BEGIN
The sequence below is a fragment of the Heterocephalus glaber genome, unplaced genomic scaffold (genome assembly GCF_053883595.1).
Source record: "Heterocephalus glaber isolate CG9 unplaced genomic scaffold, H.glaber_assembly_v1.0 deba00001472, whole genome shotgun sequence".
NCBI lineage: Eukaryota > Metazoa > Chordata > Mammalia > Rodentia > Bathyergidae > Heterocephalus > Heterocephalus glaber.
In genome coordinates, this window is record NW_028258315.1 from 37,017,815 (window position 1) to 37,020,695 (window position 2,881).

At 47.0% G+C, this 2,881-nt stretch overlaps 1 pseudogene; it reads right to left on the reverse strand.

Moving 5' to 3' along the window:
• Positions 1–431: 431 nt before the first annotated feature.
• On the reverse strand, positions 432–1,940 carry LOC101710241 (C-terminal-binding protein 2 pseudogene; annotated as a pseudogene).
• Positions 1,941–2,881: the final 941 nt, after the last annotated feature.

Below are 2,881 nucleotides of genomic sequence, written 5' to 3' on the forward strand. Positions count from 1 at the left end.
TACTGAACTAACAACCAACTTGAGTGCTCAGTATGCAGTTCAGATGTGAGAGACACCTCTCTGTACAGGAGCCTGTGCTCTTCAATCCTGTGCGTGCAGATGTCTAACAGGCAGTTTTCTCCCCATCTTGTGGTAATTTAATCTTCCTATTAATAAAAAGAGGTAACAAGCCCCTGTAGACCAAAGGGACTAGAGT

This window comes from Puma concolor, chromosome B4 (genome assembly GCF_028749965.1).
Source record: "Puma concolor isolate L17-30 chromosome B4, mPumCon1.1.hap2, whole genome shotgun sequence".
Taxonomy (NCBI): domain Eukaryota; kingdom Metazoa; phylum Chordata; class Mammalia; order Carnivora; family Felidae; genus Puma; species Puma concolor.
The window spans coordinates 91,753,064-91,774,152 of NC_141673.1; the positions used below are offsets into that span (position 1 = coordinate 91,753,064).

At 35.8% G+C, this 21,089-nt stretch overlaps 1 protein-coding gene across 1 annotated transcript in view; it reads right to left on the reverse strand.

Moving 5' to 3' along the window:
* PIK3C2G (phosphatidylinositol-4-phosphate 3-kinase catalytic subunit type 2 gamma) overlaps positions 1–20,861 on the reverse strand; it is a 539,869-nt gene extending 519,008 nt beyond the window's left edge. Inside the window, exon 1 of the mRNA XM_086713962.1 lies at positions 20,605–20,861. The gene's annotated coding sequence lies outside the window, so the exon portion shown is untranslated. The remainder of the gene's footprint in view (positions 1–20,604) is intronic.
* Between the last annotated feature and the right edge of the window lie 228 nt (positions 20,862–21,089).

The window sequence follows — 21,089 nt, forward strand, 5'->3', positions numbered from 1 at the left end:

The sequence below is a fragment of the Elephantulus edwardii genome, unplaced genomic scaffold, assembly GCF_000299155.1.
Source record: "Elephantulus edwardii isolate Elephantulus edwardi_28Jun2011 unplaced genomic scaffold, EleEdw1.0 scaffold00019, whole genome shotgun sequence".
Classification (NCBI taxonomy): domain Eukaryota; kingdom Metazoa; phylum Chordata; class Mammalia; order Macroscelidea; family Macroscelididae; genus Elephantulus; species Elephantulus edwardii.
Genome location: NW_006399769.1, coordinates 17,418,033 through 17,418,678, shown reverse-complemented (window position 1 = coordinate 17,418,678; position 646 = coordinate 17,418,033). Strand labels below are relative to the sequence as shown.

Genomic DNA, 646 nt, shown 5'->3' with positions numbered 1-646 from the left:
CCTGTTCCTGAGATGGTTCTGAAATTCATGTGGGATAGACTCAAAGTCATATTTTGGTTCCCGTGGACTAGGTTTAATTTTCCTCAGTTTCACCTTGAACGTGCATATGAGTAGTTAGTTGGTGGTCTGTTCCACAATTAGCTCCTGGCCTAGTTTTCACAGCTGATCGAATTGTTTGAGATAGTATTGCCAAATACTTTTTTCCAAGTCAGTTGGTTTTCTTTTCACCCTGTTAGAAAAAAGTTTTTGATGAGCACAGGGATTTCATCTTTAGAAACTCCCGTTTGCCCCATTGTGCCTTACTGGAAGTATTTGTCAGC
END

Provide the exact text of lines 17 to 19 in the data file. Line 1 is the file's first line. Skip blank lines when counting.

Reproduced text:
Moving 5' to 3' along the window:
* PIK3C2G (phosphatidylinositol-4-phosphate 3-kinase catalytic subunit type 2 gamma) overlaps positions 1–20,861 on the reverse strand; it is a 539,869-nt gene extending 519,008 nt beyond the window's left edge. Inside the window, exon 1 of the mRNA XM_086713962.1 lies at positions 20,605–20,861. The gene's annotated coding sequence lies outside the window, so the exon portion shown is untranslated. The remainder of the gene's footprint in view (positions 1–20,604) is intronic.
* Between the last annotated feature and the right edge of the window lie 228 nt (positions 20,862–21,089).